Sunday, January 11, 2009
too hot, even for the bush administration?
the conflict in gaza is so controversial that i considered keeping my trap shut on the subject, but as others start to tread the treacherous waters of personal opinion on the matter, i feel that it may be time to put my own two cents in.
i am not under any delusion that the white house would condemn the actions of the state of israel, who are a long standing ally as we all know, and i don't think anybody could seriously consider hamas to be upstanding or legitimate in their attacks, but here is some brow-raising bits of information that i find rather appalling. since firing the first kassam rocket into israel in 2002, hamas has continued launching thousands of rockets into israel, causing about two dozen israeli deaths and widespread fear. these were indiscriminate attacks on civilians, these can be defined as war crimes. during roughly the same period, israeli forces killed nearly 2,700 palestinians in gaza according to the israeli human rights group b'tselem.
since december 27th of last year, the first day of the current war, the palestinian death toll rose to 870 today, an estimated half being civilians (275 children and 93 women), gazan medical officials said. thirteen Israelis have been killed. over 3650 people have been injured in the attacks, some being linked to white phosphorous, a gas that israel claims they are using as a smoke screens to hide military operations — "a permissible use in principle under international humanitarian law", but human rights organizations have long urged a world ban on the munitions, saying they cause undue suffering through severe burns, essentially having the same effect as napalm. a protocol to the 1980 Convention on conventional weapons forbids using incendiary weapons against civilians or against military targets amid concentrations of civilians. video of the alleged incidents and first account interviews of victims can be seen at the france24 website. also, here is some footage of gaza's main hospital and the scene there at the cnn website.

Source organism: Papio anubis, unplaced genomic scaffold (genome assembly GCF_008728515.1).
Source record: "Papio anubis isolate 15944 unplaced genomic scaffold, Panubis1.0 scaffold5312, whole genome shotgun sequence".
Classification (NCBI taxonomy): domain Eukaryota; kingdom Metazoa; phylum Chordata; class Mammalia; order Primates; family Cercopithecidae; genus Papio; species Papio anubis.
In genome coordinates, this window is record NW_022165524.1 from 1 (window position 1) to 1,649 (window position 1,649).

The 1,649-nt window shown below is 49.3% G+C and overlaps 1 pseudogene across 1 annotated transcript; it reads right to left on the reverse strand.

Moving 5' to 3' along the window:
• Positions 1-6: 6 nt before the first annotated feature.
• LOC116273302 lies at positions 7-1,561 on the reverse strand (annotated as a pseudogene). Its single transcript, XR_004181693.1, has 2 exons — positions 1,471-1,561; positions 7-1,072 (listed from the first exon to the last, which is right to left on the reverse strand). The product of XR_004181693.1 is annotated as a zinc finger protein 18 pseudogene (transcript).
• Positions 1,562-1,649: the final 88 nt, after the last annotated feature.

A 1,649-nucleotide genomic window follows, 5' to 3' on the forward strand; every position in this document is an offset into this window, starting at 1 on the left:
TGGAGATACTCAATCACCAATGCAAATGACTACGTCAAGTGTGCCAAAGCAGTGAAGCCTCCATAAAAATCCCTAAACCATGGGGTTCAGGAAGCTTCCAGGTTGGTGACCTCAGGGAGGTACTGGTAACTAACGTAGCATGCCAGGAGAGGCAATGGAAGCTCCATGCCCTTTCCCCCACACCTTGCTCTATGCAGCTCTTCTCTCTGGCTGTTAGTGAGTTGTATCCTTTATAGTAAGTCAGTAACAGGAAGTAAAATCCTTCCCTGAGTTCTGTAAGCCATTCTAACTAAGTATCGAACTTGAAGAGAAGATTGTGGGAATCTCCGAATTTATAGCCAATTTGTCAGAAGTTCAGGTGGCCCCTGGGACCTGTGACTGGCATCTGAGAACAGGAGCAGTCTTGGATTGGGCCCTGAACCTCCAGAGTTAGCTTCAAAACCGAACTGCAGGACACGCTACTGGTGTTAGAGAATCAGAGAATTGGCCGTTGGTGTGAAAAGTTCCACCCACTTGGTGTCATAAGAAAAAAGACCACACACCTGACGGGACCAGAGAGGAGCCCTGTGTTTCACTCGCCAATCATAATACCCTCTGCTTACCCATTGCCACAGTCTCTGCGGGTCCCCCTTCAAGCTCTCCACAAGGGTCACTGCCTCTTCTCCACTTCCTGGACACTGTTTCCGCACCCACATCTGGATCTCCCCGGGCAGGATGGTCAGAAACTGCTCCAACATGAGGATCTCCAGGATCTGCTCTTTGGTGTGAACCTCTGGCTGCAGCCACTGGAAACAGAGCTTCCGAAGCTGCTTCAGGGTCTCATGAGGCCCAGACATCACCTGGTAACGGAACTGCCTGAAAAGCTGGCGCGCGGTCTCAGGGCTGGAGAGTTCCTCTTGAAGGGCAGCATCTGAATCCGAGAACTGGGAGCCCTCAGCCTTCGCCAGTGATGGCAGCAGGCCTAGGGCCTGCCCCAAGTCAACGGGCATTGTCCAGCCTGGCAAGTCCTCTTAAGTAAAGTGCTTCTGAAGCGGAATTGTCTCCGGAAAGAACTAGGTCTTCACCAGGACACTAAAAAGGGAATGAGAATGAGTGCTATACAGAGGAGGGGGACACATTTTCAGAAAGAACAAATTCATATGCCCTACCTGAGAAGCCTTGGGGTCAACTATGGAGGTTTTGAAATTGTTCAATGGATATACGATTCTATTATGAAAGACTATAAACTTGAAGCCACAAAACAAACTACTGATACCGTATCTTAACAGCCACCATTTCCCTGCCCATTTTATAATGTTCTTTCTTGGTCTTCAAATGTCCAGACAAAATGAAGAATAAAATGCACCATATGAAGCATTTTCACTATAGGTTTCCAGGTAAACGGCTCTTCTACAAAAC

the people in heavily populated gaza strip (nearly 1.5 million people) have been affectively locked inside the borders, sorrounded by israel, the mediterranean sea and egypt, who will not allow palestinian refugees to cross their border. the people are without electricity and running water and food, the only relief coming in the allotted 3 hour cease fire every day, which the red cross claims is an insufficient amount. is this starting to sound like genocide to anyone else?
Even the white house seems shaky in their support of israel right now after not vetoing the united nations security council cease-fire resolution that passed Thursday night (which powerful pro-israel lobbying group, the american israel public affairs committee criticized them for).
if you would like to get started on your own investigation, i would suggest the new york times website (of course), the bbc gaza crisis: key maps and timeline and the human rights watch website.
this post is not an invitation for any anti-semitic banter. take that shit somewhere else! living in the united states has also taught me to separate the actions of a government state and the people that they govern.
on a lighter note, i am listening to